Eskom Wins South African Appeal to Keep Five Polluting Power Plants Open

(Bloomberg) -- South Africa’s state power utility and biggest source of air pollution won an appeal to keep five of its oldest plants open even though they are set to flout incoming emission caps.

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The plants - which account for almost a quarter of Eskom Holdings SOC Ltd.’s almost 45 gigawatts of coal-fired generation capacity - will be allowed to operate under current emission limits until the end of March 2030, Barbara Creecy, South Africa’s environment minister, ruled. That will exempt them from more stringent restrictions on pollutants, ranging from particulate emissions to sulfur dioxide, that come into effect in 2025.

The decision highlights the difficulties South Africa, which has one of the world’s most carbon-intensive economies, faces in balancing the health of citizens with the need to keep a struggling economy supplied with power. The country has been hit with periodic electricity outages since 2008, hindering economic growth and deterring investment.

Closing the offending plants “potentially involved plunging the country into darkness,” a team of experts said in a report upon which Creecy based her decision. Balancing that concern with the health impacts of pollution from the plants “was difficult and extremely complex,” it said.

The minister ordered the Johannesburg-based utility to submit plans within the next year on when and how the Hendrina, Grootvlei, Arnot, Camden and Kriel plants will be decommissioned.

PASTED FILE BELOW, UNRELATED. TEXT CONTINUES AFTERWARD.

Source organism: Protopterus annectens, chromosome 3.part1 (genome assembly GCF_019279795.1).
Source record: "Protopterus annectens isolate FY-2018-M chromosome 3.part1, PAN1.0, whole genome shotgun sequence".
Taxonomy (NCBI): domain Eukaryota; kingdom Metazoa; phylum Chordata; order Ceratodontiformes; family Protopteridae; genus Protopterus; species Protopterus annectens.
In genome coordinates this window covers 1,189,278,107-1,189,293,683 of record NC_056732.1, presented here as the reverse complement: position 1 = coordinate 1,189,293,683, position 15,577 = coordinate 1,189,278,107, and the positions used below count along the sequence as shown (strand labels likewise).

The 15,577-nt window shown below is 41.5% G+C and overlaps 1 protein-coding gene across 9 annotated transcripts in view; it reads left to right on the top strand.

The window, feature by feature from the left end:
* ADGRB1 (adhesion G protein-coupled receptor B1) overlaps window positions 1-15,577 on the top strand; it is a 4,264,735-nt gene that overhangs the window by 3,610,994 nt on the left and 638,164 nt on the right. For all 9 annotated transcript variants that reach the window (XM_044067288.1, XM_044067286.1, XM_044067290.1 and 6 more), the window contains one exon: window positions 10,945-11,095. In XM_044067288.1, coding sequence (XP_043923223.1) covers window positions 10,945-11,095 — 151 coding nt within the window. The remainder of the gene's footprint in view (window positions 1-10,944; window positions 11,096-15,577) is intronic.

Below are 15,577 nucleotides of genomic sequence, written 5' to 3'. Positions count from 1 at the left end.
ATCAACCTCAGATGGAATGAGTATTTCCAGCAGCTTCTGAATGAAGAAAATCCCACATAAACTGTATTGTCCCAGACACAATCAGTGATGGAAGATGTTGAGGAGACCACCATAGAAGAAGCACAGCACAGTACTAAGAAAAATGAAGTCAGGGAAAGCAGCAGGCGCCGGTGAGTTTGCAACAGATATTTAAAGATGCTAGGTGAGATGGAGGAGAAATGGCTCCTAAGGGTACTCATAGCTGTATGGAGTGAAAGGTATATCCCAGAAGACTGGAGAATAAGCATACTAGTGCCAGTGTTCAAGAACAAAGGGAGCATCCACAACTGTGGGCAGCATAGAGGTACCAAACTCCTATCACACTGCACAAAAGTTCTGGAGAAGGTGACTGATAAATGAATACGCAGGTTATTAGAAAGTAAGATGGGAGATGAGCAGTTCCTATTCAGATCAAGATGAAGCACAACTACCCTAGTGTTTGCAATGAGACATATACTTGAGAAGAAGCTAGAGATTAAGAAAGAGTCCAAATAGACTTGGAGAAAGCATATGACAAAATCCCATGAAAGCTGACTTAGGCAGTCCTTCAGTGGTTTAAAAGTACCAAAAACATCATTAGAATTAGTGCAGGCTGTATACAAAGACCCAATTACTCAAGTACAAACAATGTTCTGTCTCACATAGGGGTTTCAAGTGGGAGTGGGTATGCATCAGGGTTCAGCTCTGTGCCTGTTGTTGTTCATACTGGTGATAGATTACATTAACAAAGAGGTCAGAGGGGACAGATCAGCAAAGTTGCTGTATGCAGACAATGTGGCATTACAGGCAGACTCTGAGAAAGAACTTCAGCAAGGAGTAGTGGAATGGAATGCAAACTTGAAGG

Creecy also instructed Eskom to submit fresh applications for pollution exemptions for its Matla, Duvha, Tutuka and Kendal plants within 60 days of her determination. Those facilities have a combined capacity of 14.4 gigawatts.

Eskom confirmed the ruling and said it was received on May 23. Business Day, a Johannesburg-based newspaper, reported on the decision earlier on Thursday.

Eskom, which in December admitted that its particulate emissions were at a 31-year high, has disputed studies that found its pollution causes thousands of deaths annually, and that it is the world’s leading source of nitrogen oxide and sulfur dioxide emissions. The pollutants cause ailments ranging from respiratory disease to heart attacks and strokes.

The company has said it’s spending billions of rand addressing pollution concerns, but it cannot afford the 300 billion rand ($17 billion) needed to comply with emission limits. South Africa’s limits are considerably more lax than those of China and India, the world’s two biggest users of coal for power production.

--With assistance from Paul Burkhardt.

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